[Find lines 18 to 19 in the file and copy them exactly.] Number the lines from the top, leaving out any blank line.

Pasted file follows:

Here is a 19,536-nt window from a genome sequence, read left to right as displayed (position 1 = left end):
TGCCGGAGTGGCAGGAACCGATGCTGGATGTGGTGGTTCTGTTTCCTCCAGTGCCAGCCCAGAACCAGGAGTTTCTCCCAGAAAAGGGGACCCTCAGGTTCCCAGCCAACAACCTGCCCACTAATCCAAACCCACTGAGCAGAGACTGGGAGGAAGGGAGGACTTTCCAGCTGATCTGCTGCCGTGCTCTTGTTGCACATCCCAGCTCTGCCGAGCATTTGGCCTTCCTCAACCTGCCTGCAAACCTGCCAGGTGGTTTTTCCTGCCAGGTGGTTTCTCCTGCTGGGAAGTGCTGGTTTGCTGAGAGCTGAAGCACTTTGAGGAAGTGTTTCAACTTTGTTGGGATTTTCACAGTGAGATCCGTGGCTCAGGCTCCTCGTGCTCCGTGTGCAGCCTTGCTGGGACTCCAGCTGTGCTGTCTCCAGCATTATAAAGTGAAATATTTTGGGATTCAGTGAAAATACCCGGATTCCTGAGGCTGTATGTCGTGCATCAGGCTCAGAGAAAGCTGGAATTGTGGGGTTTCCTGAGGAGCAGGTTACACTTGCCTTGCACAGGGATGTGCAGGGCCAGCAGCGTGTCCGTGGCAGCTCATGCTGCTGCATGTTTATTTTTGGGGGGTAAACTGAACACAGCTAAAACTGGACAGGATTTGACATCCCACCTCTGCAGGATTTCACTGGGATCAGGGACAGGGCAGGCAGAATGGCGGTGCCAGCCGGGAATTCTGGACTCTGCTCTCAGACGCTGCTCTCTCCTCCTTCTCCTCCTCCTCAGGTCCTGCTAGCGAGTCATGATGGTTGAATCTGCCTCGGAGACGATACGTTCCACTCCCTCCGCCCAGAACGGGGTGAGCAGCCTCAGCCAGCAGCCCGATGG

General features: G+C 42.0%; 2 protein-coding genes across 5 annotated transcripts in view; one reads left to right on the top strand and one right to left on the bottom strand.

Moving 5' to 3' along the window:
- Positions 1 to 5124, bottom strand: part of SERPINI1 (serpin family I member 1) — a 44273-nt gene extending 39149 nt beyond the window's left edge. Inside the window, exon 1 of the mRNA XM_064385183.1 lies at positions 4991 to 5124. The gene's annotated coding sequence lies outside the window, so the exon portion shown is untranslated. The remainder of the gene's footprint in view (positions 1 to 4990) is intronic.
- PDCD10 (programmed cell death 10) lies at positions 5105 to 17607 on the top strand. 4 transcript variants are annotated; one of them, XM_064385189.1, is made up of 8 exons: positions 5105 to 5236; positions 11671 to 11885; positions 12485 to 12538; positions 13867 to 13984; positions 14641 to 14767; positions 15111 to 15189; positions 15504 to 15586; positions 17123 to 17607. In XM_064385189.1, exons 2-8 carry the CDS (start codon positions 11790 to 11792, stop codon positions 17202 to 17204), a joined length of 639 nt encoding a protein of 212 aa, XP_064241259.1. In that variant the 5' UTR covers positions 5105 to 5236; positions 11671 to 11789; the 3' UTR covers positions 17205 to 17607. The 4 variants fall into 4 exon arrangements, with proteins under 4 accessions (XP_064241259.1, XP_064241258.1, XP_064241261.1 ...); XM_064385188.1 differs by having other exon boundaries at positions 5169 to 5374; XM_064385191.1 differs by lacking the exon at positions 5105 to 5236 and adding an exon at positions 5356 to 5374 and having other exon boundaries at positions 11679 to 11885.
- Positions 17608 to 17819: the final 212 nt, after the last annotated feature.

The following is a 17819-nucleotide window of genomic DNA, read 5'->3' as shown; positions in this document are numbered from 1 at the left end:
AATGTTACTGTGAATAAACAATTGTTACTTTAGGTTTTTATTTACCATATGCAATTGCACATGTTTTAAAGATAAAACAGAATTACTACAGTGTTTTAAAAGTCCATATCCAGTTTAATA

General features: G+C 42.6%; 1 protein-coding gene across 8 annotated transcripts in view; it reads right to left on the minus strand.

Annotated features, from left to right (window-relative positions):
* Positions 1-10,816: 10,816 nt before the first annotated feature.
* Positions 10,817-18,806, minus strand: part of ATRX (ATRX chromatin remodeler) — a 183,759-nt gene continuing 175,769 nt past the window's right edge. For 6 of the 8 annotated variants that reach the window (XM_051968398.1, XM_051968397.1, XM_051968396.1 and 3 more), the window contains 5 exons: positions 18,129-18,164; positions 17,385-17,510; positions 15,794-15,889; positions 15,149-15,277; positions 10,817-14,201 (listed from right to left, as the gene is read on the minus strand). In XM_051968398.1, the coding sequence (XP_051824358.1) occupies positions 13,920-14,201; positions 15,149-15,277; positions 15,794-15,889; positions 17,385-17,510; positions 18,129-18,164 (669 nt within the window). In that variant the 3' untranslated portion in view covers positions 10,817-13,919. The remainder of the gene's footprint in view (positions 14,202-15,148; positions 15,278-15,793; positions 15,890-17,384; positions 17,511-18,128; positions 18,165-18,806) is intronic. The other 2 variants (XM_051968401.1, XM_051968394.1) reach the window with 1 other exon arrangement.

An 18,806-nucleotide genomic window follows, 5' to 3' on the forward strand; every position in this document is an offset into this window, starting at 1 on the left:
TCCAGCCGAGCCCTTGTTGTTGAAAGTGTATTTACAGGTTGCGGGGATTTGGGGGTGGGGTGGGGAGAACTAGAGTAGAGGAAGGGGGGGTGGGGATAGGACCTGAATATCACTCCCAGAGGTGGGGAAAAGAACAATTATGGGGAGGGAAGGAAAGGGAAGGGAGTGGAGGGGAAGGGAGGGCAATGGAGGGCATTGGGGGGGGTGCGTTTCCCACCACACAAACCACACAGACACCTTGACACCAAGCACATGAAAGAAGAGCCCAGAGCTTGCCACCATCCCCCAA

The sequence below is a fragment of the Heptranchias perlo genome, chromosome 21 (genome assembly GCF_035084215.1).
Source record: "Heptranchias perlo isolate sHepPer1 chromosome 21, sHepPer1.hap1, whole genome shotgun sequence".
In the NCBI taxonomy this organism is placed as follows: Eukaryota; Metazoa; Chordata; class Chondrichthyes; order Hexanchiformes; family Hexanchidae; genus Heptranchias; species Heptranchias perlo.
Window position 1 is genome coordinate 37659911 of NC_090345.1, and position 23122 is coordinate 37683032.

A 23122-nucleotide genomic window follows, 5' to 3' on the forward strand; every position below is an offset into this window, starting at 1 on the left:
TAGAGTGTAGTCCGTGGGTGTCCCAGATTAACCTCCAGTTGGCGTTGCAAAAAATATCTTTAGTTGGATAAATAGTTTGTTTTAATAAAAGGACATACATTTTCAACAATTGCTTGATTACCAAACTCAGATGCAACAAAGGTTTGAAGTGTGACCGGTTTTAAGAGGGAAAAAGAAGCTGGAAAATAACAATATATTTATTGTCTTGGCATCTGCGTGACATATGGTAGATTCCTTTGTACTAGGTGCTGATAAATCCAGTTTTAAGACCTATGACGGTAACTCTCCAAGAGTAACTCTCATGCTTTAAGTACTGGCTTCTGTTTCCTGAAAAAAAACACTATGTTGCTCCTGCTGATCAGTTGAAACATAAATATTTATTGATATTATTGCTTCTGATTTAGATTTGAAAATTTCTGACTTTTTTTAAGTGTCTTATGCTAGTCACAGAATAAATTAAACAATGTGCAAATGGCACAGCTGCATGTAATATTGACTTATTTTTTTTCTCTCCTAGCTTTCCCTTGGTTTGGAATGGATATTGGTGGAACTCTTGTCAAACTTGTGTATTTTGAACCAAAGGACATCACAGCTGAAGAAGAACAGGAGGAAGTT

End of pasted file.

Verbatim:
In the NCBI taxonomy this organism is placed as follows: Eukaryota; Metazoa; Chordata; class Chondrichthyes; order Hexanchiformes; family Hexanchidae; genus Heptranchias; species Heptranchias perlo.
Window position 1 is genome coordinate 37659911 of NC_090345.1, and position 23122 is coordinate 37683032.